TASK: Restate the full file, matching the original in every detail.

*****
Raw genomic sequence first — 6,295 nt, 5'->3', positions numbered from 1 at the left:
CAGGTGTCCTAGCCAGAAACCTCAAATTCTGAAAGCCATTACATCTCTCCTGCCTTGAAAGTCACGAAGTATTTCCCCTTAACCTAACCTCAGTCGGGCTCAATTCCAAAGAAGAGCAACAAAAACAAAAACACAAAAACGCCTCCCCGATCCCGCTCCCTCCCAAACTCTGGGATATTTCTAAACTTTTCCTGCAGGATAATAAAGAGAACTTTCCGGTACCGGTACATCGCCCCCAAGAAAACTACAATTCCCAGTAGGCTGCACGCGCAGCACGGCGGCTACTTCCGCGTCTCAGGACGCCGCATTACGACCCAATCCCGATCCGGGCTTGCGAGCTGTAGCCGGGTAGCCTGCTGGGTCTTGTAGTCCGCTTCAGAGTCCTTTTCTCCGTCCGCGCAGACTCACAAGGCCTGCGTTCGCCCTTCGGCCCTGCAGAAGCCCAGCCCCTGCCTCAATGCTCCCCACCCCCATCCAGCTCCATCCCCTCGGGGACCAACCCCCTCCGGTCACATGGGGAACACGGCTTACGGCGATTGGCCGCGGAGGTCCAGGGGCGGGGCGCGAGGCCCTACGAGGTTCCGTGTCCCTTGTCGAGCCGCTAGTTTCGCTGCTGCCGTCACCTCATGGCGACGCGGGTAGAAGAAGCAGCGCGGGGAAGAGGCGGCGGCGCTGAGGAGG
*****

Raw genomic sequence first — 6,295 nt, 5'->3', positions numbered from 1 at the left:
CAGGTGTCCTAGCCAGAAACCTCAAATTCTGAAAGCCATTACATCTCTCCTGCCTTGAAAGTCACGAAGTATTTCCCCTTAACCTAACCTCAGTCGGGCTCAATTCCAAAGAAGAGCAACAAAAACAAAAACACAAAAACGCCTCCCCGATCCCGCTCCCTCCCAAACTCTGGGATATTTCTAAACTTTTCCTGCAGGATAATAAAGAGAACTTTCCGGTACCGGTACATCGCCCCCAAGAAAACTACAATTCCCAGTAGGCTGCACGCGCAGCACGGCGGCTACTTCCGCGTCTCAGGACGCCGCATTACGACCCAATCCCGATCCGGGCTTGCGAGCTGTAGCCGGGTAGCCTGCTGGGTCTTGTAGTCCGCTTCAGAGTCCTTTTCTCCGTCCGCGCAGACTCACAAGGCCTGCGTTCGCCCTTCGGCCCTGCAGAAGCCCAGCCCCTGCCTCAATGCTCCCCACCCCCATCCAGCTCCATCCCCTCGGGGACCAACCCCCTCCGGTCACATGGGGAACACGGCTTACGGCGATTGGCCGCGGAGGTCCAGGGGCGGGGCGCGAGGCCCTACGAGGTTCCGTGTCCCTTGTCGAGCCGCTAGTTTCGCTGCTGCCGTCACCTCATGGCGACGCGGGTAGAAGAAGCAGCGCGGGGAAGAGGCGGCGGCGCTGAGGAGG